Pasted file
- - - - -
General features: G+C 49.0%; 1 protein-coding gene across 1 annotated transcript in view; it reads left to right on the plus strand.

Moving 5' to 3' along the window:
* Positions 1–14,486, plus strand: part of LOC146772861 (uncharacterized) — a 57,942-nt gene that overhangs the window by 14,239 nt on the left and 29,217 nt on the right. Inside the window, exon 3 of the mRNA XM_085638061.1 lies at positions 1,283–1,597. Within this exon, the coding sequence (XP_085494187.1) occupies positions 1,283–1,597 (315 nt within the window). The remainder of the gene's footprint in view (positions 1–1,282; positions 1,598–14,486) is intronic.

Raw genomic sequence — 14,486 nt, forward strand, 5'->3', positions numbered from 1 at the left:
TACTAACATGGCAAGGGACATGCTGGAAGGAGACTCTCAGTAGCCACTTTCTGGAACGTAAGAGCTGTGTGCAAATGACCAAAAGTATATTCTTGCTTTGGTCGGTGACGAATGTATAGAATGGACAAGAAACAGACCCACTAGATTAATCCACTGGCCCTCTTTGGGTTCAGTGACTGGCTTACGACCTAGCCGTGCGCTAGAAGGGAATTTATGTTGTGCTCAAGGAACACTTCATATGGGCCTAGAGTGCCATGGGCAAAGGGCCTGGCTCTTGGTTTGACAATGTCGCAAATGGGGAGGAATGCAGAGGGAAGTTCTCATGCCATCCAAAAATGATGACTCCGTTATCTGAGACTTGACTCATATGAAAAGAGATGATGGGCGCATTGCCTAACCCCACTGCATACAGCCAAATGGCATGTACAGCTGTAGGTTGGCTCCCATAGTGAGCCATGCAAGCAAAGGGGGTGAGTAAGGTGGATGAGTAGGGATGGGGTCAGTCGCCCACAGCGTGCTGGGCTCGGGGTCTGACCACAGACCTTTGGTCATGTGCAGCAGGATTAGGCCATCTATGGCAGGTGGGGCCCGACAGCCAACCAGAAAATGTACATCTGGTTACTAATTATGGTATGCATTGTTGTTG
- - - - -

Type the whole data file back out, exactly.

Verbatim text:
General features: G+C 49.0%; 1 protein-coding gene across 1 annotated transcript in view; it reads left to right on the plus strand.

Moving 5' to 3' along the window:
* Positions 1–14,486, plus strand: part of LOC146772861 (uncharacterized) — a 57,942-nt gene that overhangs the window by 14,239 nt on the left and 29,217 nt on the right. Inside the window, exon 3 of the mRNA XM_085638061.1 lies at positions 1,283–1,597. Within this exon, the coding sequence (XP_085494187.1) occupies positions 1,283–1,597 (315 nt within the window). The remainder of the gene's footprint in view (positions 1–1,282; positions 1,598–14,486) is intronic.

Raw genomic sequence — 14,486 nt, forward strand, 5'->3', positions numbered from 1 at the left:
TACTAACATGGCAAGGGACATGCTGGAAGGAGACTCTCAGTAGCCACTTTCTGGAACGTAAGAGCTGTGTGCAAATGACCAAAAGTATATTCTTGCTTTGGTCGGTGACGAATGTATAGAATGGACAAGAAACAGACCCACTAGATTAATCCACTGGCCCTCTTTGGGTTCAGTGACTGGCTTACGACCTAGCCGTGCGCTAGAAGGGAATTTATGTTGTGCTCAAGGAACACTTCATATGGGCCTAGAGTGCCATGGGCAAAGGGCCTGGCTCTTGGTTTGACAATGTCGCAAATGGGGAGGAATGCAGAGGGAAGTTCTCATGCCATCCAAAAATGATGACTCCGTTATCTGAGACTTGACTCATATGAAAAGAGATGATGGGCGCATTGCCTAACCCCACTGCATACAGCCAAATGGCATGTACAGCTGTAGGTTGGCTCCCATAGTGAGCCATGCAAGCAAAGGGGGTGAGTAAGGTGGATGAGTAGGGATGGGGTCAGTCGCCCACAGCGTGCTGGGCTCGGGGTCTGACCACAGACCTTTGGTCATGTGCAGCAGGATTAGGCCATCTATGGCAGGTGGGGCCCGACAGCCAACCAGAAAATGTACATCTGGTTACTAATTATGGTATGCATTGTTGTTG